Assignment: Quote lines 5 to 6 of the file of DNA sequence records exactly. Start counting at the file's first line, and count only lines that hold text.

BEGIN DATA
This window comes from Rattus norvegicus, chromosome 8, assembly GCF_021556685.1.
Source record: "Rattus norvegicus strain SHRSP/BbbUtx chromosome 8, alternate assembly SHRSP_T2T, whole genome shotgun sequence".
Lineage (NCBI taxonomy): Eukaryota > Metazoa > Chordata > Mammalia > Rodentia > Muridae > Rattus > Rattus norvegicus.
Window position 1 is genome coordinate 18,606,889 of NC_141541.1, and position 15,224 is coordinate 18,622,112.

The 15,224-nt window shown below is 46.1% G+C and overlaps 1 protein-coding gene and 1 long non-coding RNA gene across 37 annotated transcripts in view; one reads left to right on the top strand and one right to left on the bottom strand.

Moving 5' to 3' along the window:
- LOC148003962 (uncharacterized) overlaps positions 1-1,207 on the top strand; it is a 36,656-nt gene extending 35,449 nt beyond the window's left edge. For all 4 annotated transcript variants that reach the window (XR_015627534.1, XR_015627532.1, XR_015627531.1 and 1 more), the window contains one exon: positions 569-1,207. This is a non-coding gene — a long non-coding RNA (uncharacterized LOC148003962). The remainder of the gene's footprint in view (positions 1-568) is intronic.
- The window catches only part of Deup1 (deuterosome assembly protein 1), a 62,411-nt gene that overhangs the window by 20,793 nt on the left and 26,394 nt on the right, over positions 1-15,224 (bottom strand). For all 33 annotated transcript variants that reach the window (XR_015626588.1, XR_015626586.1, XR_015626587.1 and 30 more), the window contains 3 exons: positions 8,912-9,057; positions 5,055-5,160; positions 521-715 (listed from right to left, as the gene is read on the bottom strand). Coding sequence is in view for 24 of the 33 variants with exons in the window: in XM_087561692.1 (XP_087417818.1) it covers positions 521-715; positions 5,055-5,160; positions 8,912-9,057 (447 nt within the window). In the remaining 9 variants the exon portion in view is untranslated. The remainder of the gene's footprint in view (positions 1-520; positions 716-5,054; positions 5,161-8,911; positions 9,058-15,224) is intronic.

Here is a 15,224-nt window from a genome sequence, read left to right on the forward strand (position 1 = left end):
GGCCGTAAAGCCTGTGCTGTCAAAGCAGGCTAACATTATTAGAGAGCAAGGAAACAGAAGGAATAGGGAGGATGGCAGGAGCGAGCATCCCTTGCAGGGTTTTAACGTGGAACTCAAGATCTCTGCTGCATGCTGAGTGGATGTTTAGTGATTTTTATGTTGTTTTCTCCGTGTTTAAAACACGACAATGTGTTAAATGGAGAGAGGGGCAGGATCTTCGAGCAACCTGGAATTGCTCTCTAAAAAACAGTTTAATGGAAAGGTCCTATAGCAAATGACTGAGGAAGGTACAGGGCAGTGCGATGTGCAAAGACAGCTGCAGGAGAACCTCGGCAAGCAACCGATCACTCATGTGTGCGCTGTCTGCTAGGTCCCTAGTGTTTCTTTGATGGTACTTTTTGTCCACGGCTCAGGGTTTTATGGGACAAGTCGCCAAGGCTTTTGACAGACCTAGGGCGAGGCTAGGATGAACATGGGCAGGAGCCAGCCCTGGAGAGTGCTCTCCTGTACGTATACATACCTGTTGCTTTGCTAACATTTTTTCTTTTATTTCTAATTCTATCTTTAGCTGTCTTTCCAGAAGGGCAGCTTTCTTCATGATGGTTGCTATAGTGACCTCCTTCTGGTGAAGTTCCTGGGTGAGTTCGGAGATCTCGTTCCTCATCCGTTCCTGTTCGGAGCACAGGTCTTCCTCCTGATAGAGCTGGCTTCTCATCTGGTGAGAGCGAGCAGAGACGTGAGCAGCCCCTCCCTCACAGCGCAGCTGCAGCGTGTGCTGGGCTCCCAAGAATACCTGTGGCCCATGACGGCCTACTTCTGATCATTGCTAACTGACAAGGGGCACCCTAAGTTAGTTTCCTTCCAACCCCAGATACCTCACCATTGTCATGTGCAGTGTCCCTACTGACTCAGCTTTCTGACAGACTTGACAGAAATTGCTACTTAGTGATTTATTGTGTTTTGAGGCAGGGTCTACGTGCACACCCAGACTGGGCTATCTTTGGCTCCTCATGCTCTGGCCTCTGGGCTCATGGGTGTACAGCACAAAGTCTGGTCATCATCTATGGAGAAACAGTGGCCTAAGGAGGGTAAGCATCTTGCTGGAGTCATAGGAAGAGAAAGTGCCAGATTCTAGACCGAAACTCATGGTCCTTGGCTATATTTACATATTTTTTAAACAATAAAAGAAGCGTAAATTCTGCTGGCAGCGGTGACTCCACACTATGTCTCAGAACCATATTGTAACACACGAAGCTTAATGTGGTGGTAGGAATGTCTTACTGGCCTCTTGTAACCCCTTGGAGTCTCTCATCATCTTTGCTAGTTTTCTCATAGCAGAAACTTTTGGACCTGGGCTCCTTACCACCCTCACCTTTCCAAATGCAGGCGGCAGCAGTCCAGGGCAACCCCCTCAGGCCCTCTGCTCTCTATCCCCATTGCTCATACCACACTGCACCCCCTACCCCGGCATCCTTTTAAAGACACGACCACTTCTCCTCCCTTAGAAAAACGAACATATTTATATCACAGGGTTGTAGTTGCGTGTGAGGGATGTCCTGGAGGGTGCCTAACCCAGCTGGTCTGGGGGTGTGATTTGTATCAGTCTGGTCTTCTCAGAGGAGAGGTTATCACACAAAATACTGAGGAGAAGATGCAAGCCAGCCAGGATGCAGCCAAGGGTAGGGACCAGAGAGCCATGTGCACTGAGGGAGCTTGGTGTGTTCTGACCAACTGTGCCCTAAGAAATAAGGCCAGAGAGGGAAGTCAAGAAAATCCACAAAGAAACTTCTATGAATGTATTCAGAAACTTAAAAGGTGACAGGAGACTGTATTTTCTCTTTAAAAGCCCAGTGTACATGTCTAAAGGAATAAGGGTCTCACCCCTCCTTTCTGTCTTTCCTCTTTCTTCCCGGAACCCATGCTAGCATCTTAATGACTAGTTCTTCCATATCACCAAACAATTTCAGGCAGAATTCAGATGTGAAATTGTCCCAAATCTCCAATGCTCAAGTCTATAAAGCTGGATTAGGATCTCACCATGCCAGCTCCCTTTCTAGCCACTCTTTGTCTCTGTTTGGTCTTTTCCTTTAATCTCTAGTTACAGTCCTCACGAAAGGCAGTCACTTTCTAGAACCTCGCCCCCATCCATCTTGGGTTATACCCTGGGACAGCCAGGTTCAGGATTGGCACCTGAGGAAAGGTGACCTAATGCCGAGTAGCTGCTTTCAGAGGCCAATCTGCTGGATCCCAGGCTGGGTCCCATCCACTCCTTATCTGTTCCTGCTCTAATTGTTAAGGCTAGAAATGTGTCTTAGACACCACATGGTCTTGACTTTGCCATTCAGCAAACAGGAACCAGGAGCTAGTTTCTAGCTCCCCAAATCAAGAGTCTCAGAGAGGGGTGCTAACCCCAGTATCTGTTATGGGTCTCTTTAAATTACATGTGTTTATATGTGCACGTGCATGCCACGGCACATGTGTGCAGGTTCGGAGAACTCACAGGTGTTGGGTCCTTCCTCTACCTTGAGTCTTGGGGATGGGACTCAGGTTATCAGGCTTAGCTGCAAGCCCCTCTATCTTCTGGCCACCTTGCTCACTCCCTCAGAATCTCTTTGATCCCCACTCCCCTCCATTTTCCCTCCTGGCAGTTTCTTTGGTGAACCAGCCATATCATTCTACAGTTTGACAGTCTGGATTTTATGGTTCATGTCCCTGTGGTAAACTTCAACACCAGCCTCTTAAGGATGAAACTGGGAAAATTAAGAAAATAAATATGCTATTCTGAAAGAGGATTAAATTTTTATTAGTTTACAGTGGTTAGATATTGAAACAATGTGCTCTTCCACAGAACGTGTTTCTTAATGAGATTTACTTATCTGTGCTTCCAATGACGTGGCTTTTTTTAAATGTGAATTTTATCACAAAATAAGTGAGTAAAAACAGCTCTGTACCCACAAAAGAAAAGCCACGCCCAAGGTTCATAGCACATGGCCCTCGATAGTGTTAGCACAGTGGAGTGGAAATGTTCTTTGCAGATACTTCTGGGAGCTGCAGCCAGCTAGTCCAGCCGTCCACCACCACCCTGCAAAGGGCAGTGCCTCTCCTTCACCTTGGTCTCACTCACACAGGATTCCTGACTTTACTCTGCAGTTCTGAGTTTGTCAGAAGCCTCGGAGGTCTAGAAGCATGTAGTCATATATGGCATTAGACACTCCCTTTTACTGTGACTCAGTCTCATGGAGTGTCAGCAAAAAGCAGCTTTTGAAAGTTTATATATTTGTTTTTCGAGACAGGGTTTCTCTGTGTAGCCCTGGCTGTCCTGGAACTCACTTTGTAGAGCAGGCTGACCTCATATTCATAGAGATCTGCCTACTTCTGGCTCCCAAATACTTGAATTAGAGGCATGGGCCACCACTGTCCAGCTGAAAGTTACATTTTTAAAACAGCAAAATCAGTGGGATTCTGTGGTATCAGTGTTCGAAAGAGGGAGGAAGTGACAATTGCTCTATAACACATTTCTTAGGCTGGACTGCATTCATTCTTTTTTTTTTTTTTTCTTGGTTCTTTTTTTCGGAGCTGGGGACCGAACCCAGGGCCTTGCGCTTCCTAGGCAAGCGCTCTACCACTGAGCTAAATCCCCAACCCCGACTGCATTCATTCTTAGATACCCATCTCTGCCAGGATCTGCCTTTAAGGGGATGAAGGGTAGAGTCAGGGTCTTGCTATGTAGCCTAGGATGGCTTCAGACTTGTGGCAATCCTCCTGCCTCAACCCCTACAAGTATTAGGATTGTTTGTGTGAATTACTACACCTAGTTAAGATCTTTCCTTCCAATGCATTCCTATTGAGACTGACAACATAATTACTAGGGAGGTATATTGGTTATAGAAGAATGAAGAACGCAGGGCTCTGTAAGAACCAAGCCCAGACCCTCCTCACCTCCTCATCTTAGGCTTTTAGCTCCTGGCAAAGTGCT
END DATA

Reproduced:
The 15,224-nt window shown below is 46.1% G+C and overlaps 1 protein-coding gene and 1 long non-coding RNA gene across 37 annotated transcripts in view; one reads left to right on the top strand and one right to left on the bottom strand.

Moving 5' to 3' along the window: